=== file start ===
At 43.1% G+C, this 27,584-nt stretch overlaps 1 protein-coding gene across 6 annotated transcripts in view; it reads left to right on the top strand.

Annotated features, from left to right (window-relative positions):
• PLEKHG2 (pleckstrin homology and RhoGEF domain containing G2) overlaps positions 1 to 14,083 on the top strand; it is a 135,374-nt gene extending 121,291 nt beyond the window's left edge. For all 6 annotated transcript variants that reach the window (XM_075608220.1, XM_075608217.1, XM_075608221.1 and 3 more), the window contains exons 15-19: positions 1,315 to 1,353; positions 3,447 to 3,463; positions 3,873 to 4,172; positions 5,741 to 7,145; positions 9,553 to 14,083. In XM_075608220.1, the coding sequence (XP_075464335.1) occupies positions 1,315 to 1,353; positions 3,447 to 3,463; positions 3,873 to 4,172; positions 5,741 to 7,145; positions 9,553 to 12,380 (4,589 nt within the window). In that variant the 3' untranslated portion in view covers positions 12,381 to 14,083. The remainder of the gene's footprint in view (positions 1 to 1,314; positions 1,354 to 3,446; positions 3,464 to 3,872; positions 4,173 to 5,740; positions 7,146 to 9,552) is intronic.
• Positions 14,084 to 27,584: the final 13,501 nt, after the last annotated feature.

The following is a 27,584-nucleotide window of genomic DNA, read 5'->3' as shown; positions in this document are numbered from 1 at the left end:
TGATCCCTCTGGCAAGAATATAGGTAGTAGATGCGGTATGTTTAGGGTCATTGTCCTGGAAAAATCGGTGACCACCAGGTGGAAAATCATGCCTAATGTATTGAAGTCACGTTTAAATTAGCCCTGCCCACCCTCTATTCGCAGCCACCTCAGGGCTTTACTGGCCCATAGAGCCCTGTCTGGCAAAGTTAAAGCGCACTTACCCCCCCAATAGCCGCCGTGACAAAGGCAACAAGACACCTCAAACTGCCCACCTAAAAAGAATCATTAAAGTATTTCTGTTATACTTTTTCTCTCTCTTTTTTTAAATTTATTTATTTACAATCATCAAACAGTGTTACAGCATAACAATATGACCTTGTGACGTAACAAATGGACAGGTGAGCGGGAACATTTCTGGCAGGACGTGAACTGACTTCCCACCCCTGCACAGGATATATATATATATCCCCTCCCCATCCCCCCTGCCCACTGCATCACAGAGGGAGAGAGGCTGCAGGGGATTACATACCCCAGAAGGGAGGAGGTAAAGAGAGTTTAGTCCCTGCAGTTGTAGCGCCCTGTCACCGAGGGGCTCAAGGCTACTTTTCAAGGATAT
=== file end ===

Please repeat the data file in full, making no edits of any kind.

At 43.1% G+C, this 27,584-nt stretch overlaps 1 protein-coding gene across 6 annotated transcripts in view; it reads left to right on the top strand.

Annotated features, from left to right (window-relative positions):
• PLEKHG2 (pleckstrin homology and RhoGEF domain containing G2) overlaps positions 1 to 14,083 on the top strand; it is a 135,374-nt gene extending 121,291 nt beyond the window's left edge. For all 6 annotated transcript variants that reach the window (XM_075608220.1, XM_075608217.1, XM_075608221.1 and 3 more), the window contains exons 15-19: positions 1,315 to 1,353; positions 3,447 to 3,463; positions 3,873 to 4,172; positions 5,741 to 7,145; positions 9,553 to 14,083. In XM_075608220.1, the coding sequence (XP_075464335.1) occupies positions 1,315 to 1,353; positions 3,447 to 3,463; positions 3,873 to 4,172; positions 5,741 to 7,145; positions 9,553 to 12,380 (4,589 nt within the window). In that variant the 3' untranslated portion in view covers positions 12,381 to 14,083. The remainder of the gene's footprint in view (positions 1 to 1,314; positions 1,354 to 3,446; positions 3,464 to 3,872; positions 4,173 to 5,740; positions 7,146 to 9,552) is intronic.
• Positions 14,084 to 27,584: the final 13,501 nt, after the last annotated feature.

The following is a 27,584-nucleotide window of genomic DNA, read 5'->3' as shown; positions in this document are numbered from 1 at the left end:
TGATCCCTCTGGCAAGAATATAGGTAGTAGATGCGGTATGTTTAGGGTCATTGTCCTGGAAAAATCGGTGACCACCAGGTGGAAAATCATGCCTAATGTATTGAAGTCACGTTTAAATTAGCCCTGCCCACCCTCTATTCGCAGCCACCTCAGGGCTTTACTGGCCCATAGAGCCCTGTCTGGCAAAGTTAAAGCGCACTTACCCCCCCAATAGCCGCCGTGACAAAGGCAACAAGACACCTCAAACTGCCCACCTAAAAAGAATCATTAAAGTATTTCTGTTATACTTTTTCTCTCTCTTTTTTTAAATTTATTTATTTACAATCATCAAACAGTGTTACAGCATAACAATATGACCTTGTGACGTAACAAATGGACAGGTGAGCGGGAACATTTCTGGCAGGACGTGAACTGACTTCCCACCCCTGCACAGGATATATATATATATCCCCTCCCCATCCCCCCTGCCCACTGCATCACAGAGGGAGAGAGGCTGCAGGGGATTACATACCCCAGAAGGGAGGAGGTAAAGAGAGTTTAGTCCCTGCAGTTGTAGCGCCCTGTCACCGAGGGGCTCAAGGCTACTTTTCAAGGATAT